The Behavioral Risk Factor Surveillance System (BRFSS) has been in use since 1984 and collects state-specific data from random telephone surveys of US adults. This study analysed the responses of 173,572 adults aged 18-64 years and found that 8.4% had asthma. In the 2006-2007 influenza season, vaccination estimates ranged from 26.9% in California to 53.3% in Tennessee with a median across all states of 43.1%.
Influenza vaccination coverage was 33.9% for adults aged 18-49 years with asthma compared to 54.7% for adults aged 50-64 years with asthma. Among people aged 18-64 years without asthma, vaccination coverage was 28.8%. In addition, the researchers found a race/ethnicity gap of 8 to 10 percentage points between levels among non-Hispanic whites compared to levels among non-Hispanic blacks or Hispanics, despite adjustments for a set of socio-demographic and access-to-care variables.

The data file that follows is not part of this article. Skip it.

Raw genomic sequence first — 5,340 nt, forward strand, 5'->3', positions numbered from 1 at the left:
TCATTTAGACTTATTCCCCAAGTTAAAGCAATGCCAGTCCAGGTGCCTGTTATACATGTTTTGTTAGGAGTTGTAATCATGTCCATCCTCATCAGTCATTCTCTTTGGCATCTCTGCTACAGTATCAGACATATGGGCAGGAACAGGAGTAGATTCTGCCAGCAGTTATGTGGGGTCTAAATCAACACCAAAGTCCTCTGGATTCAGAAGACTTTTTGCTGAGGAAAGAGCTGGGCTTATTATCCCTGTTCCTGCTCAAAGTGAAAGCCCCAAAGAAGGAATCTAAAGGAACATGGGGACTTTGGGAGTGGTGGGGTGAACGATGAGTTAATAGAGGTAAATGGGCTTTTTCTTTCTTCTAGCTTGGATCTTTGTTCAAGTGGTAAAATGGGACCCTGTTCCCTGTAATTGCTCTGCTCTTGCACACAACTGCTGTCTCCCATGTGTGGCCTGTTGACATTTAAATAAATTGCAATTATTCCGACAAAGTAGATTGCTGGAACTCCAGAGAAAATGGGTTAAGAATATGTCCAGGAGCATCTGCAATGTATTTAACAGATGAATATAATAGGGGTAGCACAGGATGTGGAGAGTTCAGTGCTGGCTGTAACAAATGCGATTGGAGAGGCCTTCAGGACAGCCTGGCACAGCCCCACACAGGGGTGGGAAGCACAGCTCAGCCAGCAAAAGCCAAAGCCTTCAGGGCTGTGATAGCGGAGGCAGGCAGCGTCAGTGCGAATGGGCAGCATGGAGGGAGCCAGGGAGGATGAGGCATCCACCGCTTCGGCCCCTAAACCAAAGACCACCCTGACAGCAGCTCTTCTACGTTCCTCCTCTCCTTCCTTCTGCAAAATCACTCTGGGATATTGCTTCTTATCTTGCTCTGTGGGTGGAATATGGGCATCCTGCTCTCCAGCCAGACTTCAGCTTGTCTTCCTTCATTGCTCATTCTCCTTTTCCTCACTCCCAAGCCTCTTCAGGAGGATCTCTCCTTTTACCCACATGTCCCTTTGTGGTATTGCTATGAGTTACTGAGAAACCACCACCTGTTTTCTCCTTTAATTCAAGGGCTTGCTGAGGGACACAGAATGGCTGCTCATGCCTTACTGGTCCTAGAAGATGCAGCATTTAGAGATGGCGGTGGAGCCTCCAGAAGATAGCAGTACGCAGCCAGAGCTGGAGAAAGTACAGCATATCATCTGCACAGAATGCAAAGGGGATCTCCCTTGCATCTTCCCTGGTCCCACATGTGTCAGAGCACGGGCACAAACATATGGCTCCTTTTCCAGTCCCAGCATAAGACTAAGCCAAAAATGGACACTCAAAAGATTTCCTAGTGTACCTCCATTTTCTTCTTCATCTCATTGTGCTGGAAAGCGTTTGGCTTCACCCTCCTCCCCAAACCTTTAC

Lead investigator Peng-jun Lu, National Center for Immunization and Respiratory Diseases, CDC, and co-investigators advise, "The National Asthma Education and Prevention Program identified influenza vaccination as one of several 'key clinical activities that should be considered as essential for quality asthma care.' The panel included influenza vaccination among the 'core set of 10 key clinical activities' to reducing asthma morbidity and mortality…. To further improve vaccination coverage among people with asthma, providers should address barriers to delivery and acceptance of influenza vaccination among those with high-risk conditions, including asthma. Providers should also be encouraged to use evidence-based immunisation strategies (such as standing orders, patient reminder/recall, provider reminder, provider assessment and feedback); screen for asthma or other high-risk conditions; and routinely offer influenza vaccination."